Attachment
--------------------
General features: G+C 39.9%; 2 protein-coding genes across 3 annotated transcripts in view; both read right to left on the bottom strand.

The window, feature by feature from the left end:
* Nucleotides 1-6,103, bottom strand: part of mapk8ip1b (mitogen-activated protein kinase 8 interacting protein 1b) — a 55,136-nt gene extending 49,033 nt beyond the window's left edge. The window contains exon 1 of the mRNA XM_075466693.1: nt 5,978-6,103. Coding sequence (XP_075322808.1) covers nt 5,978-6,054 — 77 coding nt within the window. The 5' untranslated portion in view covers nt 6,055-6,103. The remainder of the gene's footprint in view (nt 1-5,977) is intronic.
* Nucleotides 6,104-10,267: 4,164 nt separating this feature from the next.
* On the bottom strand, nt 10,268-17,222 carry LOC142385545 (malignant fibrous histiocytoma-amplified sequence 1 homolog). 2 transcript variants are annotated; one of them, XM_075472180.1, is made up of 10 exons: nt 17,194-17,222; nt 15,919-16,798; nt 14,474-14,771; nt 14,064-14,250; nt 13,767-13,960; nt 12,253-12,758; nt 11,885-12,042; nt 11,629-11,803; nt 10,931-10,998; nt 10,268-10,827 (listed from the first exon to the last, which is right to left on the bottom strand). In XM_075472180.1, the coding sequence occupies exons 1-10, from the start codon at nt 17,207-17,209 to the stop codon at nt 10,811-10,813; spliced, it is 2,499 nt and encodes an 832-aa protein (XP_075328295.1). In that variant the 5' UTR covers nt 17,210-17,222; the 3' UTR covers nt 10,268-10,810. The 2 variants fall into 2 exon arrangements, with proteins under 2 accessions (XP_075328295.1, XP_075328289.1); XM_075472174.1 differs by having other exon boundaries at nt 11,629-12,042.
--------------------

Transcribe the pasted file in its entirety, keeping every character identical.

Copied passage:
General features: G+C 39.9%; 2 protein-coding genes across 3 annotated transcripts in view; both read right to left on the bottom strand.

The window, feature by feature from the left end:
* Nucleotides 1-6,103, bottom strand: part of mapk8ip1b (mitogen-activated protein kinase 8 interacting protein 1b) — a 55,136-nt gene extending 49,033 nt beyond the window's left edge. The window contains exon 1 of the mRNA XM_075466693.1: nt 5,978-6,103. Coding sequence (XP_075322808.1) covers nt 5,978-6,054 — 77 coding nt within the window. The 5' untranslated portion in view covers nt 6,055-6,103. The remainder of the gene's footprint in view (nt 1-5,977) is intronic.
* Nucleotides 6,104-10,267: 4,164 nt separating this feature from the next.
* On the bottom strand, nt 10,268-17,222 carry LOC142385545 (malignant fibrous histiocytoma-amplified sequence 1 homolog). 2 transcript variants are annotated; one of them, XM_075472180.1, is made up of 10 exons: nt 17,194-17,222; nt 15,919-16,798; nt 14,474-14,771; nt 14,064-14,250; nt 13,767-13,960; nt 12,253-12,758; nt 11,885-12,042; nt 11,629-11,803; nt 10,931-10,998; nt 10,268-10,827 (listed from the first exon to the last, which is right to left on the bottom strand). In XM_075472180.1, the coding sequence occupies exons 1-10, from the start codon at nt 17,207-17,209 to the stop codon at nt 10,811-10,813; spliced, it is 2,499 nt and encodes an 832-aa protein (XP_075328295.1). In that variant the 5' UTR covers nt 17,210-17,222; the 3' UTR covers nt 10,268-10,810. The 2 variants fall into 2 exon arrangements, with proteins under 2 accessions (XP_075328295.1, XP_075328289.1); XM_075472174.1 differs by having other exon boundaries at nt 11,629-12,042.